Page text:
The Impact of the Texas Public School Nutrition Policy on Student Food Selection and Sales in Texas

The statewide impact of the 2004 Texas Public School Nutrition Policy on foods and beverages served or sold in schools was the focus of this study. The authors collected lunch food production records from 47 schools in 11 Texas school districts for the school years before (2003–2004) and after (2004–2005) policy implementation. Cafeteria servings of fruit, vegetables (regular and fried), and milk served each day were calculated. Twenty-three schools from five districts provided records of a la carte sales of candy, chips, desserts, drinks, ice cream and water. The authors examined aggregated school-level differences in total items served or sold per day per student between study years.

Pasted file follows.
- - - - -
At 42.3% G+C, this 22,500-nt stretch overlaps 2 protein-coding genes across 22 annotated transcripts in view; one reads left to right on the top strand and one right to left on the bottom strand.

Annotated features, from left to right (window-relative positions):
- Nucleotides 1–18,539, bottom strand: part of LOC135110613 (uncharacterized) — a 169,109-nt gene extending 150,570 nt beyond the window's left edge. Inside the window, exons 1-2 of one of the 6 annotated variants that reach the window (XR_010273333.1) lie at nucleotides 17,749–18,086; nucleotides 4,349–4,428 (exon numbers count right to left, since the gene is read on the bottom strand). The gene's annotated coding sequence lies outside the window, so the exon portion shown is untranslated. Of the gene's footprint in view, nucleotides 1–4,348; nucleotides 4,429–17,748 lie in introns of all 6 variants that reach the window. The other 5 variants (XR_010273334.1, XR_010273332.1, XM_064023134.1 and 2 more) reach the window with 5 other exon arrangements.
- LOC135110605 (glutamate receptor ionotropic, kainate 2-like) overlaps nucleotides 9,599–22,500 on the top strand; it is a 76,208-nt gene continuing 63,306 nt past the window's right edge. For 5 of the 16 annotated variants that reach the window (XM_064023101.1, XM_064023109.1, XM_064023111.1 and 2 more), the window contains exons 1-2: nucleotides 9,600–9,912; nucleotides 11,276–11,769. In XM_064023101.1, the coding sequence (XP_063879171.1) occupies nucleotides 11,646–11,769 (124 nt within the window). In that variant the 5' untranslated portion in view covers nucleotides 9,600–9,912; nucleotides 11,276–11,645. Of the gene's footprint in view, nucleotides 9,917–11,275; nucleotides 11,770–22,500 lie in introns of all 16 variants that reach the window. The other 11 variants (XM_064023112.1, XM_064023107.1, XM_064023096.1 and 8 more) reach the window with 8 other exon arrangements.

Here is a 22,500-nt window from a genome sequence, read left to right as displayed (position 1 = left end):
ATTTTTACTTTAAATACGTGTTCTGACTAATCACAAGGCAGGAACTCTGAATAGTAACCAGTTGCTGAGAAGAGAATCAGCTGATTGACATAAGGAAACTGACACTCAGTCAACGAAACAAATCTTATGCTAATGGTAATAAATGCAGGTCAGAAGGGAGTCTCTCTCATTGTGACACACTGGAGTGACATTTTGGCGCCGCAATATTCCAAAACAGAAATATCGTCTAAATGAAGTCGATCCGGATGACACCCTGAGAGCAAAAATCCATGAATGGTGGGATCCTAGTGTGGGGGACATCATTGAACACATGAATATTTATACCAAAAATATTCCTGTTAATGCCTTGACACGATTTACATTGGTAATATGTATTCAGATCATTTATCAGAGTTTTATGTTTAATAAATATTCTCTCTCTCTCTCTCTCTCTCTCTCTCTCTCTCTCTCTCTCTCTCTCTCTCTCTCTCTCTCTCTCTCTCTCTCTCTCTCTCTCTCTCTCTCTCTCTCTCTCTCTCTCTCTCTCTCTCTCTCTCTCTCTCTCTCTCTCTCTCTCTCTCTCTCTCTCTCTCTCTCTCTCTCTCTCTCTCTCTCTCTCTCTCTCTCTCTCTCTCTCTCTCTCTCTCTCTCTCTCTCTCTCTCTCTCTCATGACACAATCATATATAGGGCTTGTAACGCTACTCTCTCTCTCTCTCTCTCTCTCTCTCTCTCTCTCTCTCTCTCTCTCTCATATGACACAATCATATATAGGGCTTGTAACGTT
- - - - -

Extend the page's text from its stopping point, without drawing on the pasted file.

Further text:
The study found that school demographics were similar to state data. Regardless of district and school size, cafeterias served significantly fewer high-fat vegetable items per student post-policy (P<.001). Post-policy snack bar sales of large bags of chips were significantly reduced (P=.006), and baked chips sales significantly increased (P=.048).

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